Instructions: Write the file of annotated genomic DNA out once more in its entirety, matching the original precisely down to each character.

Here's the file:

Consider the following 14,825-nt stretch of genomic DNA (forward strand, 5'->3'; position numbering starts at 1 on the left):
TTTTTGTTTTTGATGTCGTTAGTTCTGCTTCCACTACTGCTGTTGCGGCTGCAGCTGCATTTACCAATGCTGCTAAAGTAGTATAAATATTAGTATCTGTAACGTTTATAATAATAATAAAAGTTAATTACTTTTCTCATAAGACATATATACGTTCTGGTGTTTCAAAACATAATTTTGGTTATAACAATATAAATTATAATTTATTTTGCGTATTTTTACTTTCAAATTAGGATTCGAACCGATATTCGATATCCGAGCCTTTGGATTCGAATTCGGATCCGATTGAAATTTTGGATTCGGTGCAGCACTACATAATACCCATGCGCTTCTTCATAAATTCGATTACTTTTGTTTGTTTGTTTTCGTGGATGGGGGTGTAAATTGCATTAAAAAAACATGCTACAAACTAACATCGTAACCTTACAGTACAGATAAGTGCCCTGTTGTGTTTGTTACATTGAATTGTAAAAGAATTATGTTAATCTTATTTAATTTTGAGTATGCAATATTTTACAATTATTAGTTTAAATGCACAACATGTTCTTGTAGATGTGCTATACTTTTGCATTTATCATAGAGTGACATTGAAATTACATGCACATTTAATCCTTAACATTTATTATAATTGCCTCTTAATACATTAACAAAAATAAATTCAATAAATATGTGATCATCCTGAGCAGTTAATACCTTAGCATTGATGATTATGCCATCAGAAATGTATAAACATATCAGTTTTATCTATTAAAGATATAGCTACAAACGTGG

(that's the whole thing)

Consider the following 14,825-nt stretch of genomic DNA (forward strand, 5'->3'; position numbering starts at 1 on the left):
TTTTTGTTTTTGATGTCGTTAGTTCTGCTTCCACTACTGCTGTTGCGGCTGCAGCTGCATTTACCAATGCTGCTAAAGTAGTATAAATATTAGTATCTGTAACGTTTATAATAATAATAAAAGTTAATTACTTTTCTCATAAGACATATATACGTTCTGGTGTTTCAAAACATAATTTTGGTTATAACAATATAAATTATAATTTATTTTGCGTATTTTTACTTTCAAATTAGGATTCGAACCGATATTCGATATCCGAGCCTTTGGATTCGAATTCGGATCCGATTGAAATTTTGGATTCGGTGCAGCACTACATAATACCCATGCGCTTCTTCATAAATTCGATTACTTTTGTTTGTTTGTTTTCGTGGATGGGGGTGTAAATTGCATTAAAAAAACATGCTACAAACTAACATCGTAACCTTACAGTACAGATAAGTGCCCTGTTGTGTTTGTTACATTGAATTGTAAAAGAATTATGTTAATCTTATTTAATTTTGAGTATGCAATATTTTACAATTATTAGTTTAAATGCACAACATGTTCTTGTAGATGTGCTATACTTTTGCATTTATCATAGAGTGACATTGAAATTACATGCACATTTAATCCTTAACATTTATTATAATTGCCTCTTAATACATTAACAAAAATAAATTCAATAAATATGTGATCATCCTGAGCAGTTAATACCTTAGCATTGATGATTATGCCATCAGAAATGTATAAACATATCAGTTTTATCTATTAAAGATATAGCTACAAACGTGG